3. Embrace equanimity; move to the middle path.
  4. Wake up; see things as they really are.

Wednesday, June 24, 2015

Speed Dating with Middle Grade: Part 6

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Despite their wildly different format, these three books from our city-wide Battle of the Books list each tell the story of boys who are growing up, gaining a better understanding of themselves and the world around them. Potentially enjoyed by all, but especially geared towards a male audience!

Title: The Dumbest Idea Ever
Author: Jimmy Gownley
Genre: Graphic Novel, Memoir
Read If You Like...: A flawed protagonist, underdog stories, and realistic boy humor
Three-Sentence Thoughts: Thirteen-year-old Jimmy is rockin' middle school until a bout of the chicken pox and pneumonia forces him to miss his championship basketball game. Everything—his academic and social life—goes in a downward spiral after that, but a burgeoning love of comic books may be just the thing that saves him from teenage disaster. This humorous story of how Jimmy went from basketball star to comic book artist will especially appeal to boys.

Title: The Madman of Piney Woods
Author: Christopher Paul Curtis
Genre: Historical Fiction
Read If You Like...: Adventure tales, unlikely duos, and heartfelt friendships
Three-Sentence Thoughts: A chance encounter between Benji and Red, two exceedingly different boys, leads to an adventure neither of them could have expected. The two are on a mission to discover the true story behind the "Madman of Piney Woods," but the real story is in their growing friendship despite very different lives. This story is a good reminder of the various issues that have affected different groups of people throughout history and how people are often more similar than different.

Title: The Crossover
Author: Kwame Alexander
Genre: Sports (Realistic), Poetry
Read If You Like...: Stories about siblings, competitive sports, and the magic of words
Three-Sentence Thoughts: Josh and Jordan are twins that have always been a duo on the court and off, but Josh is starting to notice that things are changing...and he may not be ready for it. Jordan is chasing girls and crushing it on the court, and Josh is just trying to deal with feeling like second fiddle. Beautifully told through a creative verse format, The Crossover broaches significant subject matter with considerable style—highly appealing to the most reluctant of boy readers.

Thursday, June 18, 2015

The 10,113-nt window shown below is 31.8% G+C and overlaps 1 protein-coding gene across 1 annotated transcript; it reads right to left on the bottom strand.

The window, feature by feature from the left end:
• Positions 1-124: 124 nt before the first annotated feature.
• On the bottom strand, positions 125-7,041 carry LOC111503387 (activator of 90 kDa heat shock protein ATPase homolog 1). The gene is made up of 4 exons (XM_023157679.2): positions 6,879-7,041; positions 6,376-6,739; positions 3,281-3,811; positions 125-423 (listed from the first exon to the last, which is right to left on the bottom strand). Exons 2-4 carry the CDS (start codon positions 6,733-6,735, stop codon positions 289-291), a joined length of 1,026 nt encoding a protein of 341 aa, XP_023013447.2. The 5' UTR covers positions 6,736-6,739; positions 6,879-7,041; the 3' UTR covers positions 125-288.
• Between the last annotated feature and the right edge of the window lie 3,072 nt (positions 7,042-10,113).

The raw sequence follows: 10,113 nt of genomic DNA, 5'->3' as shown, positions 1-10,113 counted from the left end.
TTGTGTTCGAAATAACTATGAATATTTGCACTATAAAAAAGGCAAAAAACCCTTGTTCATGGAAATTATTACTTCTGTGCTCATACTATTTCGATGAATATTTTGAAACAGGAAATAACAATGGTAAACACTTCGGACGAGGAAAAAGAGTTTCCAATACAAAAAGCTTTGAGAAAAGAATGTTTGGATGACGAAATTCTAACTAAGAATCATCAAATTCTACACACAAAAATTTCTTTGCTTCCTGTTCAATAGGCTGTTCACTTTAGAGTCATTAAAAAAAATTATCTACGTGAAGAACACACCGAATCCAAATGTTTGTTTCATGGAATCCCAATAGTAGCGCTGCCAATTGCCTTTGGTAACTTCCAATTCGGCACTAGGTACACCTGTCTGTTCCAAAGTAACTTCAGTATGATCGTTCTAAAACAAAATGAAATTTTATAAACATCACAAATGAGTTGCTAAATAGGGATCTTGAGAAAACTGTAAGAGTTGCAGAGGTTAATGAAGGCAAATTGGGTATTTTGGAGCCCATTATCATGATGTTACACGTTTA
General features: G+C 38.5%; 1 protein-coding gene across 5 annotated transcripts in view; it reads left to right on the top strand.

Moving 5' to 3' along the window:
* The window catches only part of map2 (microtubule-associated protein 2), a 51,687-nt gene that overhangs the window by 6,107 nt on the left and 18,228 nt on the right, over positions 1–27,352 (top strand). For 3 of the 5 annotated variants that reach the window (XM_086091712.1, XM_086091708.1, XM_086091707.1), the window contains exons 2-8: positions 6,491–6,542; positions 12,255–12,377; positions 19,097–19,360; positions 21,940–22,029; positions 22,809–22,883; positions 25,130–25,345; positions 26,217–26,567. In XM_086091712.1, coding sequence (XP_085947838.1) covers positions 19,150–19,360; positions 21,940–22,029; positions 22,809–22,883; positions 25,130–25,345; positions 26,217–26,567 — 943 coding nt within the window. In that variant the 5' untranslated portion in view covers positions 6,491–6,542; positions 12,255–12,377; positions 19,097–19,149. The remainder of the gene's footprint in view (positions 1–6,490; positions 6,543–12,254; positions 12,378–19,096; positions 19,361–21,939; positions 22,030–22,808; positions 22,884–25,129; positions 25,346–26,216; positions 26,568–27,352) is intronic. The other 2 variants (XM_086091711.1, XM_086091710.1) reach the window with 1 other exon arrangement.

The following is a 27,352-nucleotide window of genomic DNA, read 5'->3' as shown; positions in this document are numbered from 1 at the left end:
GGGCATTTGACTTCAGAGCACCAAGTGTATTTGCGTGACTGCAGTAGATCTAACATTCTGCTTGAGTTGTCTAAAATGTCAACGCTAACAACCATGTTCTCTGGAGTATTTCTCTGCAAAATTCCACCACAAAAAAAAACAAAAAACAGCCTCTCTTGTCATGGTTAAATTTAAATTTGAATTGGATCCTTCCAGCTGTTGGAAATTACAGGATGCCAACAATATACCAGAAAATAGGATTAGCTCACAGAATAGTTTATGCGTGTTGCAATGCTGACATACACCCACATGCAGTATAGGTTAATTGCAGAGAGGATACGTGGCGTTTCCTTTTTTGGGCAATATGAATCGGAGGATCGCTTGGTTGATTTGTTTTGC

Nonfiction | Hodgepodged Humor from a Comedy Queen

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Yes Please by Amy Poehler
Category: An audiobook

The Read Harder challenge I am undertaking (ha, remember that? Back in February??) lists an audiobook as one of its categories. Frankly, I'm not really an audiobook fan. The couple that I've listened to have just bored me stiff; I keep thinking, "I could be reading this myself WAY faster," and I generally end up falling asleep. I know, I know... It just means I'm not the greatest listener, and I fully admit that. It requires practice, and I'll work on that.

For this challenge, though, I figured that I'd better at least choose an audiobook with an interesting narrator (because I know that can make or break it), so Amy Poehler's Yes Please, narrated by the author herself, seemed like the perfect choice.

Yes Please is diverse little book. It's sort of like a memoir, mixed with some grand advice, peppered with humorous lists, and with a few guest authors (and narrators) thrown in. She covers her first forays into acting and improv, details how to apologize from your heart instead of your ego, chronicles the drastic changes parenthood brings to life (including an especially funny letter about a birth plan), recollects favorite career moments, and offers sound advice for aging—among other things. Of course, because it's Poehler, it's all generally told with a sense of humor, but it never feels like it was written just to be funny. It's a little bit all over the place, so it's hard, ultimately, to see what exactly its purpose is. It's like she was presented with the opportunity to write to a mass audience...and this book is the hodgepodge result of all the things she wanted to say. Is it comedy? Is it a memoir? Is it self-help? Does it matter?